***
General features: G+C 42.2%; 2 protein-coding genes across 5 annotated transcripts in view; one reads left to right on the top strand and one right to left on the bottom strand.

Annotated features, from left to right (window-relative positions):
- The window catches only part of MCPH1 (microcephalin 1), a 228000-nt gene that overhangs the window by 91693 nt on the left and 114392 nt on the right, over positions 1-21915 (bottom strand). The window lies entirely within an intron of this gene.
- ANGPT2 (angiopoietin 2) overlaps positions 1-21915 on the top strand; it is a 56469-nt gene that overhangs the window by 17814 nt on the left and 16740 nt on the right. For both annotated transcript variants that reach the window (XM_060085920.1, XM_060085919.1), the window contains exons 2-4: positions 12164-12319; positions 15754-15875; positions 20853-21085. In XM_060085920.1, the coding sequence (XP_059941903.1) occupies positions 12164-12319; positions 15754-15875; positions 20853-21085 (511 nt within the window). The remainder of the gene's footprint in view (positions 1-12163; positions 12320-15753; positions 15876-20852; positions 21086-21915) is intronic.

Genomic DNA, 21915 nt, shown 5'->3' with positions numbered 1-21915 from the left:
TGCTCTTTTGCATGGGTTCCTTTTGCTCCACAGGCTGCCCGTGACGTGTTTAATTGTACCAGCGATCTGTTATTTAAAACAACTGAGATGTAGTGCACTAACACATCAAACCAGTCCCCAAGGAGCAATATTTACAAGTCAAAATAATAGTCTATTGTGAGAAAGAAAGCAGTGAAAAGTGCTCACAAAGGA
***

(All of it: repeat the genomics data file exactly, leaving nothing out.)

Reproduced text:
General features: G+C 42.2%; 2 protein-coding genes across 5 annotated transcripts in view; one reads left to right on the top strand and one right to left on the bottom strand.

Annotated features, from left to right (window-relative positions):
- The window catches only part of MCPH1 (microcephalin 1), a 228000-nt gene that overhangs the window by 91693 nt on the left and 114392 nt on the right, over positions 1-21915 (bottom strand). The window lies entirely within an intron of this gene.
- ANGPT2 (angiopoietin 2) overlaps positions 1-21915 on the top strand; it is a 56469-nt gene that overhangs the window by 17814 nt on the left and 16740 nt on the right. For both annotated transcript variants that reach the window (XM_060085920.1, XM_060085919.1), the window contains exons 2-4: positions 12164-12319; positions 15754-15875; positions 20853-21085. In XM_060085920.1, the coding sequence (XP_059941903.1) occupies positions 12164-12319; positions 15754-15875; positions 20853-21085 (511 nt within the window). The remainder of the gene's footprint in view (positions 1-12163; positions 12320-15753; positions 15876-20852; positions 21086-21915) is intronic.

Genomic DNA, 21915 nt, shown 5'->3' with positions numbered 1-21915 from the left:
TGCTCTTTTGCATGGGTTCCTTTTGCTCCACAGGCTGCCCGTGACGTGTTTAATTGTACCAGCGATCTGTTATTTAAAACAACTGAGATGTAGTGCACTAACACATCAAACCAGTCCCCAAGGAGCAATATTTACAAGTCAAAATAATAGTCTATTGTGAGAAAGAAAGCAGTGAAAAGTGCTCACAAAGGA